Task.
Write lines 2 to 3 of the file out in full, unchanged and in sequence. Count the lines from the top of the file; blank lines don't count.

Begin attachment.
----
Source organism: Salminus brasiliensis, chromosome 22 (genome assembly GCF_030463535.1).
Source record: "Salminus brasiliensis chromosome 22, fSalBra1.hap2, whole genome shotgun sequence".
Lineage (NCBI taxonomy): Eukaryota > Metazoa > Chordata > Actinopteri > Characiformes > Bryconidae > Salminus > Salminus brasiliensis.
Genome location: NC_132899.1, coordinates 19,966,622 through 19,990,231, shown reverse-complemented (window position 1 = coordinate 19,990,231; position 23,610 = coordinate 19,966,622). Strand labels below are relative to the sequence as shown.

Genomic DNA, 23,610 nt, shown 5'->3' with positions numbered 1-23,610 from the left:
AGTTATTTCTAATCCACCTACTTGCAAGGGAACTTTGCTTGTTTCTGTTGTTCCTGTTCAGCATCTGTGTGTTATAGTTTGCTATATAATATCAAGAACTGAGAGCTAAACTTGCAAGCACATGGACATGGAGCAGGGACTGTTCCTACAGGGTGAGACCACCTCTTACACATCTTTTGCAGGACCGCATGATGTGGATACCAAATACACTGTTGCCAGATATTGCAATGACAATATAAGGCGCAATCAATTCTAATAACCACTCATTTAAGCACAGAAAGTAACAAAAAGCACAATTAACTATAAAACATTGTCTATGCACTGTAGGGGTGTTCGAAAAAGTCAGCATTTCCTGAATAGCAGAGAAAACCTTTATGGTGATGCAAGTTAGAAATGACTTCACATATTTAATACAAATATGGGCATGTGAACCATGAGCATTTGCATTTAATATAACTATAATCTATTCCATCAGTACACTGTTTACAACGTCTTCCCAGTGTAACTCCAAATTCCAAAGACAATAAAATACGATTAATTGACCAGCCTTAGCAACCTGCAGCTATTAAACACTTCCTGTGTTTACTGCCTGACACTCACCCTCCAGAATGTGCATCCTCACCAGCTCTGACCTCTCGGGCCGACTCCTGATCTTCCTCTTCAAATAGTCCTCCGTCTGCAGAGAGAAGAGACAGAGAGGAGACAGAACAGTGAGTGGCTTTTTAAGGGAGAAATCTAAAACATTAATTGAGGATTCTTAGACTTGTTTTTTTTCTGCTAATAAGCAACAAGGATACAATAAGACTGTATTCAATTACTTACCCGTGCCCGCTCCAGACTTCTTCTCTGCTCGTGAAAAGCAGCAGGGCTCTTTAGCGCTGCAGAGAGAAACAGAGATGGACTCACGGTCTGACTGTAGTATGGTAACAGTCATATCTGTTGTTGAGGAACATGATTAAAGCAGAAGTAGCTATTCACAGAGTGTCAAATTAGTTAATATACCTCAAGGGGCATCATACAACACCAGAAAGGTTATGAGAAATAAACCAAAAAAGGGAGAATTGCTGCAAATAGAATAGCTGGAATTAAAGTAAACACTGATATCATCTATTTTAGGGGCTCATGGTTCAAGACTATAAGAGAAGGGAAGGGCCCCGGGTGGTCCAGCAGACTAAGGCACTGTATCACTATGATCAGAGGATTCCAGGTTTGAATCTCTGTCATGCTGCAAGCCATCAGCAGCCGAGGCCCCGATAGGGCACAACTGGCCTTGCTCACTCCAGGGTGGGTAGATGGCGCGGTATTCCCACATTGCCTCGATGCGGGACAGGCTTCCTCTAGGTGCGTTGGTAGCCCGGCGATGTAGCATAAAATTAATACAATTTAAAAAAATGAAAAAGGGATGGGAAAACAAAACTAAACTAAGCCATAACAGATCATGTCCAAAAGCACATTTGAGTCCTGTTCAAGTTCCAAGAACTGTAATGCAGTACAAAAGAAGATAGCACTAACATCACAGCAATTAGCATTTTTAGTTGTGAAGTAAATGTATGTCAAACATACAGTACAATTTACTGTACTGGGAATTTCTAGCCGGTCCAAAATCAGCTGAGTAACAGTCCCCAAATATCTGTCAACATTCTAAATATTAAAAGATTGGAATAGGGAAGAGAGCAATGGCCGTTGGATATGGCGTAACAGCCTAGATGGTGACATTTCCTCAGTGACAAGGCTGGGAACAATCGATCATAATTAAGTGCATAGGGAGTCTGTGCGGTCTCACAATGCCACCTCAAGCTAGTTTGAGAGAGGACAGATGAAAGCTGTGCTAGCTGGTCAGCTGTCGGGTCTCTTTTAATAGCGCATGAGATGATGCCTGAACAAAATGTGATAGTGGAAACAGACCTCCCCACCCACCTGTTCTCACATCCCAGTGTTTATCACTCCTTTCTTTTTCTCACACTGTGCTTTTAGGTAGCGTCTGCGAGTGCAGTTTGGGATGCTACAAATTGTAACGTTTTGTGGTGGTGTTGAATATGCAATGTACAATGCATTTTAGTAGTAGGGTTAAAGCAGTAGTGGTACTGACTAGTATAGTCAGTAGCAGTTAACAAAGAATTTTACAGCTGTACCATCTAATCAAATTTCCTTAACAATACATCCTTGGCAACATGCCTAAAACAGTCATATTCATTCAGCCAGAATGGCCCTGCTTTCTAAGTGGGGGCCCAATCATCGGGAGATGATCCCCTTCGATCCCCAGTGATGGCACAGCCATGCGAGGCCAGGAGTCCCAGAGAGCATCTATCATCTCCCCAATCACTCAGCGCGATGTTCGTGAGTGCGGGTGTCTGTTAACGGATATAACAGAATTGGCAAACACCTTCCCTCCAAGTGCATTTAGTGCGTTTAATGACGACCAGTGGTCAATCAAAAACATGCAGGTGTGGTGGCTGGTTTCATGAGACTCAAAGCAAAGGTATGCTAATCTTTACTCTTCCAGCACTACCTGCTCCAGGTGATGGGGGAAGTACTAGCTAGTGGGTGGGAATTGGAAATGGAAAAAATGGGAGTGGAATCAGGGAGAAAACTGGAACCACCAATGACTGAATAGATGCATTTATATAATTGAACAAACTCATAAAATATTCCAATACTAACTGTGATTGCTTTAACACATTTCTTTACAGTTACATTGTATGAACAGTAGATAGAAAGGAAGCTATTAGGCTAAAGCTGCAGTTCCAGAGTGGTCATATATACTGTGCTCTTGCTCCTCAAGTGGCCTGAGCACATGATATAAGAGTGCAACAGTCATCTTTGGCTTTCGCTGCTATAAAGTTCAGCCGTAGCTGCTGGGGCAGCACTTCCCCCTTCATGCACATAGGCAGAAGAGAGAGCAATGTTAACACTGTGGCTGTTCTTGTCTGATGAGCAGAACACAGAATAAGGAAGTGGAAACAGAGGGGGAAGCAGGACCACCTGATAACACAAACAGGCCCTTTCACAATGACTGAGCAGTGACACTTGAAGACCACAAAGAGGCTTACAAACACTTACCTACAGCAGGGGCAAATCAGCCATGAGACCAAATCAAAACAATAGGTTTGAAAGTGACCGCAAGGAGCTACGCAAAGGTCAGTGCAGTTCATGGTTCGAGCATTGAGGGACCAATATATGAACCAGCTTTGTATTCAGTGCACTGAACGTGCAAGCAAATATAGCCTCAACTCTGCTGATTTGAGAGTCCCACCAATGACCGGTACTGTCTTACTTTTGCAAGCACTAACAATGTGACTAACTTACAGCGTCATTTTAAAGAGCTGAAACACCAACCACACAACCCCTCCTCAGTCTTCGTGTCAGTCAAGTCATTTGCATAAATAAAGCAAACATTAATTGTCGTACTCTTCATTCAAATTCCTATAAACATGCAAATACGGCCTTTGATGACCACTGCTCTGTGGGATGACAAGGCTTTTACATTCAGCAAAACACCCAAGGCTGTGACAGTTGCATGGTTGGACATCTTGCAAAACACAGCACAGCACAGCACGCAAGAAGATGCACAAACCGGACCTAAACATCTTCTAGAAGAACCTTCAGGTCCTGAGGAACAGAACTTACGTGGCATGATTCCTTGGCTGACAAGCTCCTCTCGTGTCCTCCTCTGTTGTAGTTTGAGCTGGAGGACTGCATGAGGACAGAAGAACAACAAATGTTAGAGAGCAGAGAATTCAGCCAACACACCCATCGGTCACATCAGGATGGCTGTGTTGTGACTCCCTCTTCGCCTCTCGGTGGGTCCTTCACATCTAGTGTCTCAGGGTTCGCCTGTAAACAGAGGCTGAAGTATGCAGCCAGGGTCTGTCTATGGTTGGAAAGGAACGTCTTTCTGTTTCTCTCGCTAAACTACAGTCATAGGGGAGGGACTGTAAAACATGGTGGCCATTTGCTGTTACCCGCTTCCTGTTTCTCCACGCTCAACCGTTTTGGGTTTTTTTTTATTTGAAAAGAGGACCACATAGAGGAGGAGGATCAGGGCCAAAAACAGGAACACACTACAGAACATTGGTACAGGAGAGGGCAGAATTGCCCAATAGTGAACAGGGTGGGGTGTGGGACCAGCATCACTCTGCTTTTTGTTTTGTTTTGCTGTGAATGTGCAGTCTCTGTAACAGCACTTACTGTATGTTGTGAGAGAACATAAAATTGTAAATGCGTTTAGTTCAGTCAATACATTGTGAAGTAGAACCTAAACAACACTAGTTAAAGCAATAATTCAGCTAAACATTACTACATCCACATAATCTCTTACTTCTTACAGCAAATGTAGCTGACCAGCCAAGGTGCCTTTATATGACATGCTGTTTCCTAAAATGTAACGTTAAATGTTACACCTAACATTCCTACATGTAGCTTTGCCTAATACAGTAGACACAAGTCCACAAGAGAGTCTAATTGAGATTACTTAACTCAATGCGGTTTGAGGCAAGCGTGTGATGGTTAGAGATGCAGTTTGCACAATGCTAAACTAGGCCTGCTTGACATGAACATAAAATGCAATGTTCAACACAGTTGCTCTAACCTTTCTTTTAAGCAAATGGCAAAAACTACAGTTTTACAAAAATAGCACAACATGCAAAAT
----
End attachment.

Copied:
Source record: "Salminus brasiliensis chromosome 22, fSalBra1.hap2, whole genome shotgun sequence".
Lineage (NCBI taxonomy): Eukaryota > Metazoa > Chordata > Actinopteri > Characiformes > Bryconidae > Salminus > Salminus brasiliensis.